Sources said that the total federal divisions are 35 and the CRR reviewed 30 of them, with the exception of Defence and Defence Production divisions, Foreign Affairs and Revenue Division which have their own independent restructuring and rightsizing committees.

The existing strength of the 30 federal divisions is 11,174 and is proposed to be reduced by the CRR in the first phase till July 2001-02 to 8,436 and in 2002-03 to 7,088, which is 37 per cent of the total strength. The total strength of the attached departments is 281,623, and is proposed to be reduced to 262,777 in 2001-03, which is 9 per cent of the total. The existing total strength of the autonomous bodies is 90,304 and would be reduced to 67,175 in 2001-03, which is 25 per cent of the total existing strength. The existing estimated expenditures for the year 2000-01 of the annual salaries and allowances of the federal divisions, attached departments and autonomous bodies are Rs.18.107 billion and are proposed to be reduced to Rs.15,492 billion by the year 2002-03. This reduction is 14 per cent of the salaries related budget.

The existing salary related expenditures of the 30 federal divisions are Rs. 953 million and proposed to be reduced to Rs. 718 million in 2001-02 and Rs.619 by the year 2002-03. This showed a saving of 35 per cent in the current expenditures. The total expenditures of the attached departments are more than Rs.11.212 billion and are planned to be reduced to Rs.10.315 billion in 2001-03, while the salaries budget of Rs.5.942 billion of the autonomous bodies is proposed to be reduced to Rs.4.558 billion by the year 2001-03, showing a decrease of 23 per cent after the rightsizing of the employees. Sources added there is a nominal reduction of 362 officers in this total reduction, the actual reduction of officers is likely to be at least 500 officers, at least 137 would be in the Federal Secretariat and 363 in the attached departments and autonomous bodies.

Sources revealed that more tham Rs 20 billion were required to implement the CRR recommendations. The government is seeking about Rs 20 billion from international donor agencies to implement its massive retrenchment plans. Negotiations have already begun with international donors to seek around US$400 million to offer golden handshake (GHS) and early retirement benefit (ERB)schemes to the already identified redundant staff under its rightsizing exercise, sources said. The estimated Rs20 billion calculated by the authorities would not only cater to already identified 40,000 federal employees but would also cover the future slashing of bureaucracy.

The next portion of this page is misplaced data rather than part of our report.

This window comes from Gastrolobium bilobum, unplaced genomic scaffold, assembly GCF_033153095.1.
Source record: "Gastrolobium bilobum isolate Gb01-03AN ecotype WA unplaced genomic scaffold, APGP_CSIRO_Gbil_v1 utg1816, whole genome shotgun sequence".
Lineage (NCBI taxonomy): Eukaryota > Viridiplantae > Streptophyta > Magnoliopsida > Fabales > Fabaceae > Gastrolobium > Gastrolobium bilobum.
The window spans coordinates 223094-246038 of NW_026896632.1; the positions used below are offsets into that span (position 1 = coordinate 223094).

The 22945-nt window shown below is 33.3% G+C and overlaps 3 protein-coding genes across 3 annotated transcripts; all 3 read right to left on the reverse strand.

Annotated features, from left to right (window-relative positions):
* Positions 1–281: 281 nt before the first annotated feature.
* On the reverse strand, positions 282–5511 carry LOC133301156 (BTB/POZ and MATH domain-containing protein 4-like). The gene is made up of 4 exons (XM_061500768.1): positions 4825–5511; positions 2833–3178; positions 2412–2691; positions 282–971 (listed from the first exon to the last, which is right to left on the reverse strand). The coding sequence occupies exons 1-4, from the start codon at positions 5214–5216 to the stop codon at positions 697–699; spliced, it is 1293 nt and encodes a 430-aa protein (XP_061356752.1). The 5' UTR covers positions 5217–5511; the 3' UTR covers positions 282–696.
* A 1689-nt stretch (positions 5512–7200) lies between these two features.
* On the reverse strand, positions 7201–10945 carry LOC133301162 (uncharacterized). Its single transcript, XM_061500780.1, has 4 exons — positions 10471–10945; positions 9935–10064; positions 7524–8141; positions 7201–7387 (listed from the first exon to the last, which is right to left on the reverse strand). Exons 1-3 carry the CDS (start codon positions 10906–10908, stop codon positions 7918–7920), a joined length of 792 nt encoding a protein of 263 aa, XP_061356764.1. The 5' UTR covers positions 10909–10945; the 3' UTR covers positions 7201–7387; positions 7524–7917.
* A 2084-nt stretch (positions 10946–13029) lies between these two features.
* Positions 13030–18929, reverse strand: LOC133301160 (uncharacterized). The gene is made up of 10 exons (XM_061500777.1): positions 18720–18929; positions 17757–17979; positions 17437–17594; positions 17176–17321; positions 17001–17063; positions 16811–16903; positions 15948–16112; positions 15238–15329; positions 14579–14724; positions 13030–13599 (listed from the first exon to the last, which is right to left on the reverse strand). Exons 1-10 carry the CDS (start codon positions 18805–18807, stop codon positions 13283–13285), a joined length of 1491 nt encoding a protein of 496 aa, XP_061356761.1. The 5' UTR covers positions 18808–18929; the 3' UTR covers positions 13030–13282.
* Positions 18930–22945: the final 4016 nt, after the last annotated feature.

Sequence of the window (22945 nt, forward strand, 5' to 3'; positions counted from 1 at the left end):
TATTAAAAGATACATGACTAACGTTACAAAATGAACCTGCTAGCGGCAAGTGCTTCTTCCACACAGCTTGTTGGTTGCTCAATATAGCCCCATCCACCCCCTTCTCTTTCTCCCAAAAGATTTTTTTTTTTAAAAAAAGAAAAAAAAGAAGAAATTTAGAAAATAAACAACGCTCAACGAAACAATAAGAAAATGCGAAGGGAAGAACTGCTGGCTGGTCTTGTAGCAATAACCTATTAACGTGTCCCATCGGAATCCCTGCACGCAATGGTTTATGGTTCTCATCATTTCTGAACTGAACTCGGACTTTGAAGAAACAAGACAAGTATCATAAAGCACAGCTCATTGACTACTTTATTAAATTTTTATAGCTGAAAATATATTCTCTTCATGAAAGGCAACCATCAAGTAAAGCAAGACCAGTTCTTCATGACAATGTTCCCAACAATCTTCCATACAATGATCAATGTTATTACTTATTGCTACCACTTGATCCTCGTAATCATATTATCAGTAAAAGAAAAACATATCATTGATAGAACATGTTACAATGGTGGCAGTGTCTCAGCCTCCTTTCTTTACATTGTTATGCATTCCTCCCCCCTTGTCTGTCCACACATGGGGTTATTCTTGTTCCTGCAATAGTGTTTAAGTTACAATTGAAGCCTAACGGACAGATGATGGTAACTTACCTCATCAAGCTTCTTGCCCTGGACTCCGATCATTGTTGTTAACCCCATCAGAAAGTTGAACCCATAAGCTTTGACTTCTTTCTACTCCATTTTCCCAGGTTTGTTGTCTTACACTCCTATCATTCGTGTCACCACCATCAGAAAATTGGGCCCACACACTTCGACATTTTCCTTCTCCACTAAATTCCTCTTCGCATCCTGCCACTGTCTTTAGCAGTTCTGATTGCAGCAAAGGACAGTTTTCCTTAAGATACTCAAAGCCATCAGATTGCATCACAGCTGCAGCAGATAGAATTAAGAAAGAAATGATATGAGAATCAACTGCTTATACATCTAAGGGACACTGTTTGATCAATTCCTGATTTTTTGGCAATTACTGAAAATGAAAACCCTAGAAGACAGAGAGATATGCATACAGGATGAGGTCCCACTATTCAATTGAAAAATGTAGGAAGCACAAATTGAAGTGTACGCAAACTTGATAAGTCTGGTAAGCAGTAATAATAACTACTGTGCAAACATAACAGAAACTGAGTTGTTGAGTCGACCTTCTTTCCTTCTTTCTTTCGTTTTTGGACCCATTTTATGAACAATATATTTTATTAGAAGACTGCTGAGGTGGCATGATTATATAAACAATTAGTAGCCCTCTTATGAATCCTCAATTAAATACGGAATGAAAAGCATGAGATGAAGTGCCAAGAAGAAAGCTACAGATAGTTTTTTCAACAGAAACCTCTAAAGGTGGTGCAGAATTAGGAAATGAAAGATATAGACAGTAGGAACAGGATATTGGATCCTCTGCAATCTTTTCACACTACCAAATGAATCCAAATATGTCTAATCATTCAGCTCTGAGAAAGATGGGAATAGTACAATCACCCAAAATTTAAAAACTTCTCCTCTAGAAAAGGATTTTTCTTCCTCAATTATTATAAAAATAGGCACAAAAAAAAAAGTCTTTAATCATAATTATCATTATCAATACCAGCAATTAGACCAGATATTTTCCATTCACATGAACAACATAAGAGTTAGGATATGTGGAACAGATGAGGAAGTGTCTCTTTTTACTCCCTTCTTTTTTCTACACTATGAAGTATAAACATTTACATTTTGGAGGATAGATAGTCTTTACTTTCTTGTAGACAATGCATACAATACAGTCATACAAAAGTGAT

The government's anxiety to implement the IMF conditionalities is understandable in view of its desperate bid to qualify for soft loans being sought for the implementation of its reform agenda including revival of the national economy. It is true that the Ministries, Divisions, Corporations etc. are overstaffed due to unscrupulous inductions by the political governments, who had created posts to reward their workers, favourites and cronies. It is also a fact that the state machinery was oversized as compared to the country's legitimate administrative needs. The committee's recommendations to reduce the size of the administrative machinery is, therefore, quite appropriate. The Chief Executive's categorical announcement that no surplus civil servant will be rendered jobless is, however, welcome, because there are already hundreds of thousands unemployed educated youth struggling for employment to earn their subsistence. It would be neither advisable nor judicious to create unemployment for more educated people. What is, however, necessary is that the process of reorganization or restructuring of the state machinery should be carried out expeditiously, in order to avoid uncertainty in the minds of the civil servant. It could not be ignored that a government's credibility remains at stake during the tendency of its decisions implementation. Since the present government is confronted with multifarious problems at home and abroad, it cannot afford any further erosion of its credibility. It is, therefore, desirable that finalization of the plan should be completed swiftly and the restructuring is completed expeditiously to avoid state of uncertainty.